Best Car Accident Lawyers Miami, FL Of 2024 – Forbes

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Filing a car accident lawsuit can be an overwhelming experience, giving you a lot to consider as you begin the process. Here are few important things to keep in mind when getting started.

Florida Statute of Limitations

A statute of limitations sets the deadline by which you have to file a lawsuit. The statute is designed to protect defendants from unfair legal action because after too much time has passed important information can be lost or forgotten.

Every state has their own statute of limitations depending on the type of case. In Florida, the statute of limitations recently changed, as of March 24th, 2023 from four to two years from the date of the accident. Under the new rule, you have two years to file your case after the accident occurs. For example, if you are injured in a slip-and-fall accident on June 1, 2023, you have until June 1, 2025 to file your case.

However, if you experienced a car accident prior to the statute change, then you still have four years to file your case. For instance, if you experienced a car accident on January 1st, 2020, then you have until January 1st, 2024 to file the lawsuit. The case does not have to be completed by that point, but you need to start the process by that deadline.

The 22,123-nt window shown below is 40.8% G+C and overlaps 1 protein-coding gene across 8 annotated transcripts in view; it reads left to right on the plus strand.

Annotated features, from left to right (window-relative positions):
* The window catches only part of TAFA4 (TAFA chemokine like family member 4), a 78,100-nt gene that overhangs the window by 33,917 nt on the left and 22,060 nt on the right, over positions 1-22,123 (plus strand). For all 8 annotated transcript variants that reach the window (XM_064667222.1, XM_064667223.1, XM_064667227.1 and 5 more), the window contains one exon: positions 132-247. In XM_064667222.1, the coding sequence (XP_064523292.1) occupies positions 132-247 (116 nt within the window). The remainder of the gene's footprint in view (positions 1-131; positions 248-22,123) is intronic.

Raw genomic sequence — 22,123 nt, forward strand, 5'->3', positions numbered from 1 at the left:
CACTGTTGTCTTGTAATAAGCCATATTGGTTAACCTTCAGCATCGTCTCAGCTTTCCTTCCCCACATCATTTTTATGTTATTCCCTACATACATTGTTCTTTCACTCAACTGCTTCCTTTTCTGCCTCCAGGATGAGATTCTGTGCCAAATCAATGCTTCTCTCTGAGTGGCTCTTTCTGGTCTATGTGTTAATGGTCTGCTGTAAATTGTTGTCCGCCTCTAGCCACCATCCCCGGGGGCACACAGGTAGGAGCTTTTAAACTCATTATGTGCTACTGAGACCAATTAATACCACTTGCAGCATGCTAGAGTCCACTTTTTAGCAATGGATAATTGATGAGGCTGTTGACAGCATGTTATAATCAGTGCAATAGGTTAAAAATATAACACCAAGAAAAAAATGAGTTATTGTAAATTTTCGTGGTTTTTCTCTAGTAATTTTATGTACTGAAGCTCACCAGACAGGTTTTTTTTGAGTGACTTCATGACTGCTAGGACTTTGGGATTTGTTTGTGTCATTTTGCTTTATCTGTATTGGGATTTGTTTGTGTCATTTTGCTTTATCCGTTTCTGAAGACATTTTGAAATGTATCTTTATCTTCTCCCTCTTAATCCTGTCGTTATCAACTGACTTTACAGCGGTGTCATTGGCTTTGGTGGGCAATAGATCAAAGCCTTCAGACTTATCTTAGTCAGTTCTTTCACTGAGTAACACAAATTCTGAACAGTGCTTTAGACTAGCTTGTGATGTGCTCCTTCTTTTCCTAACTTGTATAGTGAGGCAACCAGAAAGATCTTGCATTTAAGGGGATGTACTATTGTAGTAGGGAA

Keep in mind that while four years can feel like a long time, it can be helpful to get your case started as soon as possible to ensure you are able to gather every bit of evidence available.

Florida Laws for Car Drivers

Florida has some unique laws for drivers that are worth noting, especially if you’ve been in an accident.

  • Minimum insurance requirements: In Florida, drivers are required to carry a minimum of $10,000 in personal injury protection (PIP) and $10,000 in property damage liability. This coverage will be used to pay for any damages or injuries you incur from an accident.